Holidays Amendment Bill, Keith Locke – third reading speech



The Green Party is very strongly opposed to the Holidays Amendment Bill. It effectively takes away from workers’ their long, hard-won rights to holidays. About 8 years ago we managed to get a fourth week’s holiday for all New Zealand workers—4 weeks’ statutory holidays. We were catching up a bit with countries, particularly in Western Europe where they have 4 or 5 weeks’ holiday already, and that was a fantastic achievement. I think New Zealanders celebrated that achievement, but the National Party was never keen on that and The ACT Party was never keen on that. Now they are trying to erode that achievement and the way they are doing it is to give people the right to sell off the fourth week of their holiday. The people who will sell it off are the people who most need a holiday—the people who are hardest up. They will be people who are on $13 an hour, maybe have five kids, no fixed assets, rent a house, and find it quite difficult to make ends meet. They will be the ones who will be tempted in some way to sell off their holiday. They might get some small financial advantage but it will be at the disadvantage of the rest period that they really need. They will be people who often work longer hours, more overtime, at heavy physical jobs, and who most need a holiday. We can be sure that the people at the higher end of society, including MPs like ourselves, judges, chief executive officers, whatever, who even before the statutory fourth week holiday came in had 4 or 5 weeks’ holidays, will not be suffering or trading off a week of their annual holidays. That only reinforces the inequality in that respect in terms of leisure time available in society. I think leisure is very important. It is a very human thing and a very necessary thing. It is important that given the very difficult situation in Pike River, and not wanting to get into that issue in terms of what exactly has happened or what caused this particular accident, I think it draws our attention back to the need to really concentrate on safety in the workplace. One thing that generally helps with safety in the workplace is if people are rested; not overworked but on the ball and have their mind on all the safety issues, and are looking after their workmates, etc. In that context we should not be moving backwards in terms of holidays and leisure. The Government goes on about choice and how people have a choice about whether they sell off the fourth week of their holiday, but in many situations they will not have too much choice. The employer may want to have the office, factory, or whatever open for an extra week, so pressure will be put on a section of the workforce to sell off their fourth week’s holiday. We might think that under the legislation those people have choice and they do not need to accept that. But in fact people in a workforce with an imbalance of power but who want to be promoted, or do not want to be shifted out of a good job in a particular workplace, will feel that if the pressure is on they had better go along with what the employer says and what other workers are doing. They will sell off the fourth week of their holiday. The idea that it is complete “choice” ignores the relationships in a workplace and the power of employers to work out who is promoted, who is not, and all the rest of it. That is something the Government completely ignores and was never discussed through all of this debate on the Holidays Bill or the Employment Relations Amendment Bill (No 2). Even if workers sell off the fourth week of their holiday to get a little bit of extra financial advantage that financial advantage can easily be clawed back in the next year or the next 2 or 3 years by the employer, depending on the strength of the union to maintain wages and conditions. But when workers sell off a week’s holiday it is more difficult to go back to where they started from. The transfer of public holidays from Christmas and Easter, for example, to some other day is important. We should consider what are the good things about Christmas Day, Boxing Day, and Easter holidays? There are two things: first, it is the time when families are together, and although there may be one or two people working in the society, overwhelmingly people have the time off and can travel to be with their families. That is fantastically important for families and for communities.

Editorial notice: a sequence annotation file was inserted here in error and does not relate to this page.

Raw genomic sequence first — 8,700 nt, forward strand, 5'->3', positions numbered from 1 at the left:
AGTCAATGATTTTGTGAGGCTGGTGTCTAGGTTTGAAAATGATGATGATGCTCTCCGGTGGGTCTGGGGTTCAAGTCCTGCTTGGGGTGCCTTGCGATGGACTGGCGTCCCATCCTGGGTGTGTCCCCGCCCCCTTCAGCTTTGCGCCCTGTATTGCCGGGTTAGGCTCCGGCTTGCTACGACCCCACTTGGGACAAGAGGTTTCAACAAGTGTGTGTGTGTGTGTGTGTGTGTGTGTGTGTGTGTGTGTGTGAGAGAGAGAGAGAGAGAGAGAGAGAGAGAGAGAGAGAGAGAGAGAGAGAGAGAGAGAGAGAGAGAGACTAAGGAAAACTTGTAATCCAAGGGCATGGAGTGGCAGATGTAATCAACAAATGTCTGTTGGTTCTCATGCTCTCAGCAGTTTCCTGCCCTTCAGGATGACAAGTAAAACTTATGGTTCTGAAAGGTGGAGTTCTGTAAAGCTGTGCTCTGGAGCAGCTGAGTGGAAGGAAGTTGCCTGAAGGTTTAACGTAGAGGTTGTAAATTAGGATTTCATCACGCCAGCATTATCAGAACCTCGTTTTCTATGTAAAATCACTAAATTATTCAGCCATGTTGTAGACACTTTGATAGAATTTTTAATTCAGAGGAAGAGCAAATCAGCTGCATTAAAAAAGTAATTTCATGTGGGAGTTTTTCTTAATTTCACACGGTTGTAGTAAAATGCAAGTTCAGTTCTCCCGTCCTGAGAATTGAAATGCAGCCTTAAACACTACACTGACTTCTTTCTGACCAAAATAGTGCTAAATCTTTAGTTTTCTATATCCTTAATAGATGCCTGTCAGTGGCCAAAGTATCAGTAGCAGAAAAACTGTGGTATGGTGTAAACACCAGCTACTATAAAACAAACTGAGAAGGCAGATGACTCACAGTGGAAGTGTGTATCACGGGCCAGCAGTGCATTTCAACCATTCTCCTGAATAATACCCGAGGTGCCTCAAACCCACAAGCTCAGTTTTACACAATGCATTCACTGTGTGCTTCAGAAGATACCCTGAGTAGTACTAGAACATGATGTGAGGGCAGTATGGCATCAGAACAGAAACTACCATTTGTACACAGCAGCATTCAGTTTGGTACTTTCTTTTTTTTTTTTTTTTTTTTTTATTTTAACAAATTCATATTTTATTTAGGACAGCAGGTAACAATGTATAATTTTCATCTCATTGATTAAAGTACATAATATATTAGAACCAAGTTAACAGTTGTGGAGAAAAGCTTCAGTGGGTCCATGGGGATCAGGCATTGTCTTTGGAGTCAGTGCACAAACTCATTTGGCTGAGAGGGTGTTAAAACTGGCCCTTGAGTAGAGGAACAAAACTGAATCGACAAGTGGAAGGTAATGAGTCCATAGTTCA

The second good thing of having not many people working on Christmas Day, Boxing Day, and Easter Day etc. is that it means they are quiet times. It is great during the Easter or Christmas period to go around when the shops are not open—it is an unusually quiet and relaxing time, which is welcomed by a lot of people in the community. The more we have this transferring of holidays the more people will be working on Christmas Day and Easter Day etc., and that is tied in with the attempt by National and ACT MPs to allow shops to be open on Easter Friday, Easter Sunday, or whatever. It is tied in with more and more people working on those days. This entitlement to trade off the week’s holiday will not necessarily be voluntary. Again, because of the power of the workplace, people tend to go along with what the employer is pushing for. In fact the employer might want a day off on Christmas Day and say to an employee: “Could you just transfer your holiday? You can come in and keep the place open on Christmas Day.” The idea of choice often does not apply in practice. Then there is the question of employers being able to require a sick note for 1 day’s absence. The Minister in her introductory speech said that this would happen only when employers genuinely suspected that there was something dodgy going on. If she really believes that this will happen only when there is a reason to genuinely suspect something why did she remove the words in the Holidays Act that said that employers could require a sick note for 1 day’s absence if there were reasonable grounds—reasonable grounds being if someone took 5 consecutive Mondays off or whatever? Instead she has changed the legislation so that it does not include “genuinely suspect”—or the sorts of words that she used. It says that the employer may require proof of sickness or injury within 3 consecutive calendar days—full stop—for any reason whatsoever. She has specifically removed the two words “reasonable grounds”, so she is not really explaining what is behind this bill when she says that employers will require a sick note only if they genuinely suspect something. She also says that employers will not do that unjustly because they all want good relations with staff. That is the problem. Unions exist because, often, there are bad employers who do not have good relations with staff and do things unjustly. We are not in a utopian world of all good employers. Often employers do not like unions so they will harass the union leader off the job, perhaps by requiring a sick note every time that they are off. If I was trying to get the union off the job I would use that tactic. Why not? Why not do that every time a union leader was off sick by saying they had to have a sick note. That is what happens. Members are living in utopia if they think that all employers are great and want good relations with staff. That is just la-la land. We really need to go in the opposite direction so that people do not need to transfer and sell off their holidays, by giving workers, particularly those at the lower end, a better deal. A $15 an hour minimum wage would get a lot of people off their present lowly wage of $13 and $14 an hour.